> > help. So that's 50%, no matter which way you cut the cake.
            > > As you know, or might not know, I am the president and mine tour
            >guide of
            > > the No.9 Mine and Museum in Lansford, PA This is an Anthracite mine.
            > > Today we had a group of Chinese tourists, that made reservations
            >for a bus
            > > load of tourists from, The Presbyterian Church of New York City.
            >The van
            > > had Chinese writing on the sides of the van. Most didn't understand
            > > English. I will need one of their group as a interpreter, as we
            >tour the mine.
            > > OK! This is where I need the help. I know a lot of you guys are
            >very
            > > talented people. Probably Yanko (Yano) would have the answer. I
            >don't
            > > really know if he is still with us. (undercover)
            > > How do you say in Chinese......Hello, welcome to the No. 9 Mine. Of
            >course
            > > I need this in phonetic English. Any help would be appreciated. I
            >know
            > > without hearing it, I will probably butcher the Chinese
            >language...but am
            > > willing to give it a shot. I will have to fake in the high/low
            >pitches of
            > > the various syllables.
            > > Being ever humble....Dave
            >
            >
            >
            >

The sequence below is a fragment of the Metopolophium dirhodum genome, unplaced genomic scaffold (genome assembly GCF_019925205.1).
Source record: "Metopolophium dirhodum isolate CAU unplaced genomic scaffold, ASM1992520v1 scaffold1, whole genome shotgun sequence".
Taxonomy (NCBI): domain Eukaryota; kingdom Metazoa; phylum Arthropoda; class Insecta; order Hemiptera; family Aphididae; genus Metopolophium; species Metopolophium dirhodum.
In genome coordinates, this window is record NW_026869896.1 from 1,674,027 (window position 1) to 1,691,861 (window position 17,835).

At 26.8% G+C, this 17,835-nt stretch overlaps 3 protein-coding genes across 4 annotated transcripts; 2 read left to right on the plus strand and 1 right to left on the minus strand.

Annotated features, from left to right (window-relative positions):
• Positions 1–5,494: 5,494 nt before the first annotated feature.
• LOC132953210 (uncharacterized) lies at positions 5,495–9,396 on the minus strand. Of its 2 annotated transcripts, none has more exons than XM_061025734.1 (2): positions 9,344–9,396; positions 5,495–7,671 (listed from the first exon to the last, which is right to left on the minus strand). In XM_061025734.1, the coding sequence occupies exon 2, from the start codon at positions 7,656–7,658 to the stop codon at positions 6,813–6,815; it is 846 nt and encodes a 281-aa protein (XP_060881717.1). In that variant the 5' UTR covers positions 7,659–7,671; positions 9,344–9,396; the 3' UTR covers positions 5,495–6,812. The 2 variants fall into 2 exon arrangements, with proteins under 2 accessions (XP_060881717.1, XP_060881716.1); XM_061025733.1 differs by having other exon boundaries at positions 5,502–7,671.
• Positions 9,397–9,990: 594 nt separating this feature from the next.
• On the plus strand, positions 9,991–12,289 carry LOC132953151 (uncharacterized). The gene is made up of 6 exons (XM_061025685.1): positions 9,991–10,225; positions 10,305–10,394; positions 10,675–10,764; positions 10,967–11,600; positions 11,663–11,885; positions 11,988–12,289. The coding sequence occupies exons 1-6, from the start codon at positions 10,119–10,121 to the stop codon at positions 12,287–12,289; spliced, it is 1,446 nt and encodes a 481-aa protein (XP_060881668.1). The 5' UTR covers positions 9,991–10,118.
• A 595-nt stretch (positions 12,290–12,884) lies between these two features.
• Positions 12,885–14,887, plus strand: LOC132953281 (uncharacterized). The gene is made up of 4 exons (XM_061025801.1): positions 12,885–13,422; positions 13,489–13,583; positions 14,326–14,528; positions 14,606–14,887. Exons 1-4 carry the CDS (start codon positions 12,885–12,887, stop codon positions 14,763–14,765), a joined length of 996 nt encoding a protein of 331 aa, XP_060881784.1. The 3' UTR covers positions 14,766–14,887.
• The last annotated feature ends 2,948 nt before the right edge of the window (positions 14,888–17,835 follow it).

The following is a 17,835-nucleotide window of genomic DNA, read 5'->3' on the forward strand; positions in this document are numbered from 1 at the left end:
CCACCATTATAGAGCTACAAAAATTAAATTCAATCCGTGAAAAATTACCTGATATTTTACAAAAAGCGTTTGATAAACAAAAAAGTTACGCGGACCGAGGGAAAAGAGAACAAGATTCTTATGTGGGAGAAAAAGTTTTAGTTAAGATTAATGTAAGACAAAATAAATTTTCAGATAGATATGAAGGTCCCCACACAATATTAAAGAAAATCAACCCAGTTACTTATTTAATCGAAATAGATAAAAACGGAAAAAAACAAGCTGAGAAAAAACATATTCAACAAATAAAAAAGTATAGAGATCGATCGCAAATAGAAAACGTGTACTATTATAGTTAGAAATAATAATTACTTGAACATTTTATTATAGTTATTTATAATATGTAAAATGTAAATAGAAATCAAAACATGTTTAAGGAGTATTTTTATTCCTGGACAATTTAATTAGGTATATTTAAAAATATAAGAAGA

>
            >
            >
            >Yahoo! Groups Links
            >
            >
            >
            >
          • floriansimala
            Dave; In the message below I overlooked a general greeting that you can use with a group of Chinese, which is ge wei hao (geh way how - roughly phonetically
            Message 5 of 25 , Oct 4, 2004
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              Dave;

              In the message below I overlooked a general greeting that you can use
              with a group of Chinese, which is "ge wei hao" (geh way how - roughly
              phonetically <ggg>; a falling tone for the first two words and a low
              or dipping tone for the third). This means something like "Hello
              everyone".

              Regards,

              Florian

              --- In Slovak-World@yahoogroups.com, "floriansimala" <75430.543@e...>
              wrote:
              >
              > Dave;
              >
              > For a non-Chinese speaker Tony got the Chinese Mandarin greeting
              > of "How are you?" very close. The Wade-Giles and pinyin
              romanization
              > for that is "Ni Hao?", with a rising tone on the "Ni" and a low
              tone
              > (starts neutral, dips low and rises to where it started) on "Hao".
              > Sometimes "ah" is added as "Ni Hao Ah" for rhythym or sound with no
              > added meaning. Alternatively, "Nin Hao?" is the singular polite
              > variation with "Nin", the polite version of "Ni" for "you",
              > substituted.